Mongrel is a primitive dog breed in China, especially in the Guangdong Province. Mongrel is very common in Hong Kong, and is usually stereotyped as ‘stray dogs’, ‘low-end breed’ and ‘guard dogs of construction sites’. With the advancement of civilization and the equality movement, Mongrel enjoys a higher social status. Some organisations even introduce Mongrels as assistant dogs.
Seven-year-old Mongrel ‘Taxi Wong’ was a stray dog when he was a puppy. He lost his right front leg in a car accident. Fortunately, he was later adopted by Rebecca, the founder of Mongrel Club and had a new life. ‘Taxi Wong’ recently joined the Animal-assisted Humane-education Programme and became an assistant dog. There are currently 9 assistant dogs and the Programme has shown significant progress. Dr Paul Wong, a clinical psychologist and an Associate Professor in the Department of Social Work and Social Administration, the University of Hong Kong, initiated the Programme and said, ‘This programme gives opportunities to children to love animals. Some of them even change their perception of dogs and are no longer afraid of interacting with them.’ Rebecca believes that the Programme helps dispel bias on Mongrels. She is also happy to see that society is less discriminative against Mongrels.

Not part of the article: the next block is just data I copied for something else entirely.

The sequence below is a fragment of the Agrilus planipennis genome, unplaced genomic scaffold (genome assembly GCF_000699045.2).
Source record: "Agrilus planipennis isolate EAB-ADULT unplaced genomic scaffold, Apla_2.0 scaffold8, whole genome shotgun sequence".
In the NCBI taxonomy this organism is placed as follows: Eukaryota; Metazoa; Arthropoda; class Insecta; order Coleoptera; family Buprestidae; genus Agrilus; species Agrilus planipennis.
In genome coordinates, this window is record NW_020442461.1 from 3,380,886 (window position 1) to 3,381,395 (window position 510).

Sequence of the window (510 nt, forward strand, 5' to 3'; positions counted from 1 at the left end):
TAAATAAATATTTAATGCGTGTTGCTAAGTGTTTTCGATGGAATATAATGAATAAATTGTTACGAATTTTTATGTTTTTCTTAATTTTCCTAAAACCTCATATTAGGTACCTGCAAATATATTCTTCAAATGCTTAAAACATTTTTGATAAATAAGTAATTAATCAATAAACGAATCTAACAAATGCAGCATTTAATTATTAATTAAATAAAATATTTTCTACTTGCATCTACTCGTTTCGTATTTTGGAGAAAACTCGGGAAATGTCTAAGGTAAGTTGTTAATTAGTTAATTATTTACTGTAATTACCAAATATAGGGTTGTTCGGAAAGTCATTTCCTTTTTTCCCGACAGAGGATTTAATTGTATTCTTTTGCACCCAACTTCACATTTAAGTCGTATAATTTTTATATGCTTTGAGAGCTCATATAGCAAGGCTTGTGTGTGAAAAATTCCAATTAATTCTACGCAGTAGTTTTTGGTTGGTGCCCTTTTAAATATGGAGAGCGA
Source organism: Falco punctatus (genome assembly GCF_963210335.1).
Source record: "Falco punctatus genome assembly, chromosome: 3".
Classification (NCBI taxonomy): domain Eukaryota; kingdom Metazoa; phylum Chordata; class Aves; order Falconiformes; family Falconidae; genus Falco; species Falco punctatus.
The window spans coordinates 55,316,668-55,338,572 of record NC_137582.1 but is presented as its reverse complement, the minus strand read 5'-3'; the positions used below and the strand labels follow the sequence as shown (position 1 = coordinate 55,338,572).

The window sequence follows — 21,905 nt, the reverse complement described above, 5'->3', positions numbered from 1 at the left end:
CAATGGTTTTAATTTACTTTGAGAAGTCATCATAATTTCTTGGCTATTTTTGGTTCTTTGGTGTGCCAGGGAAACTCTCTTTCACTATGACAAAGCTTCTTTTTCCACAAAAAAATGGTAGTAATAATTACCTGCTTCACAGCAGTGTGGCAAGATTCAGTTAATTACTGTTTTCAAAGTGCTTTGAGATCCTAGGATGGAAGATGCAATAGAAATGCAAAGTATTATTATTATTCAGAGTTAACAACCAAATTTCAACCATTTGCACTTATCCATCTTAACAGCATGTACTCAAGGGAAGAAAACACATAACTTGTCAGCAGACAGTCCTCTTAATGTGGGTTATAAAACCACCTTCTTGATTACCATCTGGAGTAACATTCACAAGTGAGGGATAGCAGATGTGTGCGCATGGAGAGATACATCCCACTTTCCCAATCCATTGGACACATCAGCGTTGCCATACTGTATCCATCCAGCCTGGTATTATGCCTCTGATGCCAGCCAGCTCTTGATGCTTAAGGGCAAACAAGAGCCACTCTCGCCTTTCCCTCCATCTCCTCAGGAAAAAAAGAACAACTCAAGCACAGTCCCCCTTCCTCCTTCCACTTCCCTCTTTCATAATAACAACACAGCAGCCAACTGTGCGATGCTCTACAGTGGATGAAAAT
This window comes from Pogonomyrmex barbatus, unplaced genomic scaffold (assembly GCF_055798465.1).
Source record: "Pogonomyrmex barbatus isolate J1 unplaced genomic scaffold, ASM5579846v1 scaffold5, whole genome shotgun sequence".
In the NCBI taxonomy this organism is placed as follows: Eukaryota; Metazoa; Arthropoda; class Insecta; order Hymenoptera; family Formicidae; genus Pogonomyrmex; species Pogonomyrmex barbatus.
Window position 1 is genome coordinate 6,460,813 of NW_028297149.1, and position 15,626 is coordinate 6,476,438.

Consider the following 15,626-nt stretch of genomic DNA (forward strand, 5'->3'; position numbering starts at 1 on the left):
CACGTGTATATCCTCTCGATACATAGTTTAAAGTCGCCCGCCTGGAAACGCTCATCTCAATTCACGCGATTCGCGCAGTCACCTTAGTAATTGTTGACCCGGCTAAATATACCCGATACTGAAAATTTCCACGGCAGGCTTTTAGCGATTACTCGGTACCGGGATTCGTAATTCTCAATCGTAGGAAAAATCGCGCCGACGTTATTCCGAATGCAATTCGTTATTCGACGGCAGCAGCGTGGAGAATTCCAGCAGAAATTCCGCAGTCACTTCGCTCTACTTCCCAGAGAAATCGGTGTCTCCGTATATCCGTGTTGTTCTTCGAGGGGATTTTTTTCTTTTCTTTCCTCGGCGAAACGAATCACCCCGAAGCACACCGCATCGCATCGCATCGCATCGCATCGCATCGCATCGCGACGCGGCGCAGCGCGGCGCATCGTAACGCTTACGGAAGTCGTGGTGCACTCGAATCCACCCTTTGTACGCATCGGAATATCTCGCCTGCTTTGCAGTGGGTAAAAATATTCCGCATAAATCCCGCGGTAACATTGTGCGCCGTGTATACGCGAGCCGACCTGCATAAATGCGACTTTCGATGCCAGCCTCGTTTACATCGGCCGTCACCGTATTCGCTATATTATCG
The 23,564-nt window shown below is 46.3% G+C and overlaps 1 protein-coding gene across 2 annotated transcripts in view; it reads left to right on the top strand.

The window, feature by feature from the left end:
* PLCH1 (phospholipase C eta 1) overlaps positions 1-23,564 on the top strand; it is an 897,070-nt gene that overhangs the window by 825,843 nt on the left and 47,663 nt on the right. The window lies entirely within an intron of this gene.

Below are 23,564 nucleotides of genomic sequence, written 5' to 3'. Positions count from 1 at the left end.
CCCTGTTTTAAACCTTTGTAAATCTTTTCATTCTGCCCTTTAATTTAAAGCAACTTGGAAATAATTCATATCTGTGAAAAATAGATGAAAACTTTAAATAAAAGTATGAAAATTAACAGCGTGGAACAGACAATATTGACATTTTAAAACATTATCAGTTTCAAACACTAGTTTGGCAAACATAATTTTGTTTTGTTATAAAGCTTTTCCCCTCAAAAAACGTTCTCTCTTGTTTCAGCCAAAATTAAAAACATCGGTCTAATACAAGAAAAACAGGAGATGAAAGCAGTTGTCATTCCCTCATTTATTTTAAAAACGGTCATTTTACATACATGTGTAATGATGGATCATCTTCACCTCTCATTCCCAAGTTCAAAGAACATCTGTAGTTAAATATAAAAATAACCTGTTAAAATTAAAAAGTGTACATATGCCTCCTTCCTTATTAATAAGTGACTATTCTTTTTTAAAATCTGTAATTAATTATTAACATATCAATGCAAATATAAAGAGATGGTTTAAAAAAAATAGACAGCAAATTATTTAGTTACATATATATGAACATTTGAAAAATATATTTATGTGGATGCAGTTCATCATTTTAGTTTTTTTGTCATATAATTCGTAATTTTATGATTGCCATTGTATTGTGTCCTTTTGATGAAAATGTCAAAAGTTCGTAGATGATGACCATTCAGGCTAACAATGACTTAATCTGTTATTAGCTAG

Source: Hong Kong Animal Post
Editor’s Note: The World Dog Alliance (WDA) believes all dogs are born equal, and no dog breed is more valuable than another. Mongrels have been discriminated against in society. It is time to abandon pedantic mindsets! Whilst the Animal-assisted Humane-education Programme allows children to get to know Mongrels, it has raised the social status of the breed. This is very meaningful as a kind of animal welfare education. The WDA is currently calling for animal welfare education to be adapted into the standard curriculum, thereby installing the concept of animal protection into children’s mindset in class.